Is Technology Taking The Fun Out Of TV?
Can you imagine the scalability and efficiencies afforded by technology ever replacing the value of human interface in the industry? Some people can.
Recently I discovered some interesting statistics for content buyers and sellers, in research by Rights Trade, a global online marketplace for content. Around 73% of film and television rights remain un-sold in the first five years, while at the same time, the explosion of media channels has sent 5,000+ new TV and VOD buyers into the market in the last five years.
These figures demonstrate that most new formats don’t get sold, while there is a growing demand for content generated by the ever-expanding choice of channels. This seems an anomaly when the public complains of format fatigue.
Each month creators, producers, buyers and sellers of content for film and television congregate at various film and television markets that occur somewhere in the world to buy, sell, learn and network.
These markets can be a valuable opportunity to build industry relationships and fun to attend for first timers excited to be in the midst of the industry, but in reality, they seem to mask an inefficient sales process that’s at once chaotic, expensive and labour intensive.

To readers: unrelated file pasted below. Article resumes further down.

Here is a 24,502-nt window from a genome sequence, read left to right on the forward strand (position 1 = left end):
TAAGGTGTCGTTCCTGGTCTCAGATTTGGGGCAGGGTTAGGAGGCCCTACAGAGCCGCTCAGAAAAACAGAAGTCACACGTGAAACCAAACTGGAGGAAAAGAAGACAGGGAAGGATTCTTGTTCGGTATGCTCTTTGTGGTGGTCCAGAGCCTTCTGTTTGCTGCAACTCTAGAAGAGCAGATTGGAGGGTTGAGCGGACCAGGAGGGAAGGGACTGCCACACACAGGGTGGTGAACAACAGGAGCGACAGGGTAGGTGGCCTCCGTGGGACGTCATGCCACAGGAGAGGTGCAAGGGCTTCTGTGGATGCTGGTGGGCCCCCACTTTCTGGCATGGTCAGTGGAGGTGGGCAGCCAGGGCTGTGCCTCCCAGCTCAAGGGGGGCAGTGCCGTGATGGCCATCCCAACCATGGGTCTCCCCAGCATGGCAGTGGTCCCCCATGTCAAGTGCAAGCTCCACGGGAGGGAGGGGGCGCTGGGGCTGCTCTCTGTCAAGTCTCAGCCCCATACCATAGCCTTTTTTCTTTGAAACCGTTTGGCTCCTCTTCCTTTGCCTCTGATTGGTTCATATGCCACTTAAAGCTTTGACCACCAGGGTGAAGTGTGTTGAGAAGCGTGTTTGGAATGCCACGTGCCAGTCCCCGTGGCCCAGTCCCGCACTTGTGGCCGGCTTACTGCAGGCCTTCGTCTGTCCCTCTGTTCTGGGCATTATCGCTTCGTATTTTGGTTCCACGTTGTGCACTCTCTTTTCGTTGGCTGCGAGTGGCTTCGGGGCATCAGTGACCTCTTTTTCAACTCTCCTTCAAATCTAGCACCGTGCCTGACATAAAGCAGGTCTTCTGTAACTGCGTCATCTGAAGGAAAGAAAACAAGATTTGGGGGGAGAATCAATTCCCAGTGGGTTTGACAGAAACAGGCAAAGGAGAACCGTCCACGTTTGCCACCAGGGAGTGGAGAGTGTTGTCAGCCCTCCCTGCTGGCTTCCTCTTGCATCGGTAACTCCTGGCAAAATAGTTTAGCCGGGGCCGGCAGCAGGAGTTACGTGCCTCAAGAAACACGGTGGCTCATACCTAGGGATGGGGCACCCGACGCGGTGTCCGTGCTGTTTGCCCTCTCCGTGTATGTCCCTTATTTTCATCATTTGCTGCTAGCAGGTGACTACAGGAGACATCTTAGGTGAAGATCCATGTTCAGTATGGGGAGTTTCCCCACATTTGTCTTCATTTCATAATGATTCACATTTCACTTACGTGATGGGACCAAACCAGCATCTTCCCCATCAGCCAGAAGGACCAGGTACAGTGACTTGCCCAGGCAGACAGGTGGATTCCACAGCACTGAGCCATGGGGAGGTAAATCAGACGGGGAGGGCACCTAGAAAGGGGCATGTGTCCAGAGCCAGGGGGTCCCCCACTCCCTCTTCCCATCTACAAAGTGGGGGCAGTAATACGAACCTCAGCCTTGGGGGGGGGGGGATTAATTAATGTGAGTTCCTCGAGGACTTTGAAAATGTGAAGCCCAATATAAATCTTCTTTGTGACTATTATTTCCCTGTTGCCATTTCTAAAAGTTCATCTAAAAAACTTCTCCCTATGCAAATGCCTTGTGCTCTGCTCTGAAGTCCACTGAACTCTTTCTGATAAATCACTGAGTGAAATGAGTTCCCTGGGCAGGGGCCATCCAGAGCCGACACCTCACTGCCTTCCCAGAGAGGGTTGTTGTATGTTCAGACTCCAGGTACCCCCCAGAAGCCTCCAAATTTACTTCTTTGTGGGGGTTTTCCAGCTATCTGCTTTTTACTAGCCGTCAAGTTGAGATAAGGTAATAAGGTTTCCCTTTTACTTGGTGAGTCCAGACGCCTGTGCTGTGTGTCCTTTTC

Earlier this year at MIPTV in Cannes, I met with Mark Lawrence, Executive Director EMEA of Endemol Shine International and we discussed the average cost of one half hour meeting for them at MIPTV in Cannes. He estimates with all things considered and when all associated expenses for their presence there were calculated, the cost could be as high as 500 pnds p/r half hour meeting.
If someone has not researched and qualified the meeting well, turns up late or worse is a no-show, that’s a pretty expensive 30 minutes of tardiness. Not to mention the time lag a content license or acquisition transaction can take to come to fruition, which can be up to and exceed six months.
That’s a big commercial incentive to find a more economical alternative. Major studios and companies like FilmTrack (the leading rights management software provider platform that tracks avails), have built platforms to manage and track their avails, which on any particular title available worldwide, could have up to 2,000 rights available.
FilmTrack is now a major shareholder in RightsTrade, a global platform that allows sellers of content to list their avails and buyers to shop and bid on the content. It can condense the transaction process to around six days and is also highly transparent.
The standardising of the content sales process through an electronic interface certainly represents a great leap in efficiencies, but I’m not convinced that this initiative will totally replace the value found in face to face at conferences, any more than computers did away with paper, online video conferencing replaced face to face meetings or online travel bookings replaced the travel agent.
It’s a great tool to be sure, but I think there’s still a value in human interaction.